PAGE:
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Durankulak Gold Treasure – Durankulak Lake Lagoon – Durankulak, Dobrich, Bulgaria

Gold artifacts from the Durankulak Gold Treaure, from the second half of the 5th millenium BC. Photo: Dobrich Regional Museum of History

The Durankulak Gold Treasure is a prehistoric gold treasure, possible the world’s oldest gold treasure, or at least one of the five or six prehistoric gold treasures claiming the title of being “the world’s oldest gold", i.e. the world’s oldest gold treasure or artifacts processed or produced by humans – all of which have been discovered in Bulgaria.

The Durankulak Gold Treasure was discovered among burial inventories in graves from the Durankulak Necropolis, which was found in 1979 by archaeologists Henrieta Todorova and Todor Dimov.

The prehistoric gold artifacts from the Durankulak Gold Treasure include gold beads, amulets, earrings, and a spiral hairpin (bobby pin), and date back to the second half of the 5th millennium BC, the Late Chalcolithic (Aeneolithic, Copper Age).

The spiral hairpin in particular is alleged to date back to the Middle Chalcolithic, possibly making it the world’s oldest human-made gold artifact, and thus 200-250 older than other gold items from the Durankulak Gold Treasure, or from the more famous and far larger Varna Gold Treasure from the Varna Chalcolithic Necropolis found in 1972 in the Black Sea city of Varna, 100 kilometers to the south.

The Durankulak Necropolis was discovered on the western bank of the Durankulak Lake, a lagoon off the Black Sea coast in Bulgaria’s northeastern-most corner, which also harbors impressive archaeological traces from the Paleolithic and Neolithic period, such Europe’s earliest stone city and Europe’s largest prehistoric stone building.

The front (above) and back (below) of a gold amulet found in grave 694 of the Durankulak Necropolis from the Late Chalcolithic, Varna Culture II-III. Photos: Dobrich Regional Museum of History

The gold woman’s hairpin from grave No. 165 of the Durankulak Necropolis, which is believed to be from the Middle Chalcolithic, and possibly the world’s oldest gold artifact. Photos: Dobrich Regional Museum of History

A fragment from the gold woman’s hairpin from grave No. 165.

The Durankulak Necropolis was found to contain a total of 1,204 graves, some of which contained adornments made of gold, copper, and the shells of Spondylus and Dentalium mollusks.

The gold spiral hairpin was found in grave No. 165, and is dated to the Middle Chalcolithic based on other finds from the burial inventory discovered in the same grave.

The Durankulak Gold Treasure is roughly the same period as the other prehistoric gold treasures discovered in Bulgaria, each of which claims the title of being the “world’s oldest gold", that is, the world’s oldest gold treasure, respectively, the world’s oldest gold artifacts processed or produced by humans:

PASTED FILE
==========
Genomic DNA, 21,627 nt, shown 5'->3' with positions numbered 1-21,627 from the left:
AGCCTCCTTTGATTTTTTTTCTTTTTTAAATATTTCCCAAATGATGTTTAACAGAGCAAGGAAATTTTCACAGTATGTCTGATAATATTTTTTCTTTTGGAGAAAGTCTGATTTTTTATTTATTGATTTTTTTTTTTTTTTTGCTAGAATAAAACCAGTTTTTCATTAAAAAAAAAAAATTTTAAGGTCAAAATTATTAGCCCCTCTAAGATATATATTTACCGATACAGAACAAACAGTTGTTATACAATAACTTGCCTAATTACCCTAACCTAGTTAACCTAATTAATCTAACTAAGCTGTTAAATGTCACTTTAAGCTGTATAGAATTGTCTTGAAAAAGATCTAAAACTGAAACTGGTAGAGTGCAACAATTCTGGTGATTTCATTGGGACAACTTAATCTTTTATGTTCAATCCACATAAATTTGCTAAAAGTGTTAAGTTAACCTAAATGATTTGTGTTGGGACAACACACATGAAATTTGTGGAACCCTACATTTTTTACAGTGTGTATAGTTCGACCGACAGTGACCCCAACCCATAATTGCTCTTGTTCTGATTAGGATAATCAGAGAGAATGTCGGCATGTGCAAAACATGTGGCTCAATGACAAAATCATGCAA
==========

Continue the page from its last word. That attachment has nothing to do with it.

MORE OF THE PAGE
The Varna Gold Treasure, the Hotnitsa Gold Treasure, gold artifacts from the Yunatsite Settlement Mound near Pazardzhik, the Sakar Gold Treasure as well as gold items such as beads and jewels found in the Provadiya – Solnitsata (“The Salt Pit") Settlement Mound.

All of these, together with the Durankulak Gold Treasure, date to the 5th millennium BC, the Chalcolithic, or Copper Age, period, and are the product of Europe’s first human civilization, which developed in the Neolithic and Chalcolithic in today’s Bulgaria and other parts of the Balkan Peninsula, along the Lower Danube and the Western Black Sea coast, a prehistoric civilization referred to by some American scholars as “Old Europe".

The Durankulak Gold Treasure is kept at the Regional Museum of History in the city of Dobrich in Northeast Bulgaria.

A necklace of gold and chalcedony beads found in grave No. 211 of the Durankulak Necropolis from the Late Chalcolithic, Varna Culture I. Photo: Dobrich Regional Museum of History

Gold earrings found in two different graves of the Durankulak Necropolis from the Late Chalcolithic, Varna Culture II-III. Photo: Dobrich Regional Museum of History

A gold nail that was part of an earring found in grave No. 558 of the Durankulak Necropolis from the Late Chalcolithic, Varna Culture II-III. Photo: Dobrich Regional Museum of History

Strings with beads from gold, malachite, and a black mineral found in different graves of the Durankulak Necropolis from the Late Chalcolithic, Varna Culture II-III. Photo: Dobrich Regional Museum of History

A biconical gold bead discovered in building No. 18 in the Big Island Settlement Mound in the Durankulak Lake from the Late Chalcolithic, Varna Culture I. Photo: Dobrich Regional Museum of History

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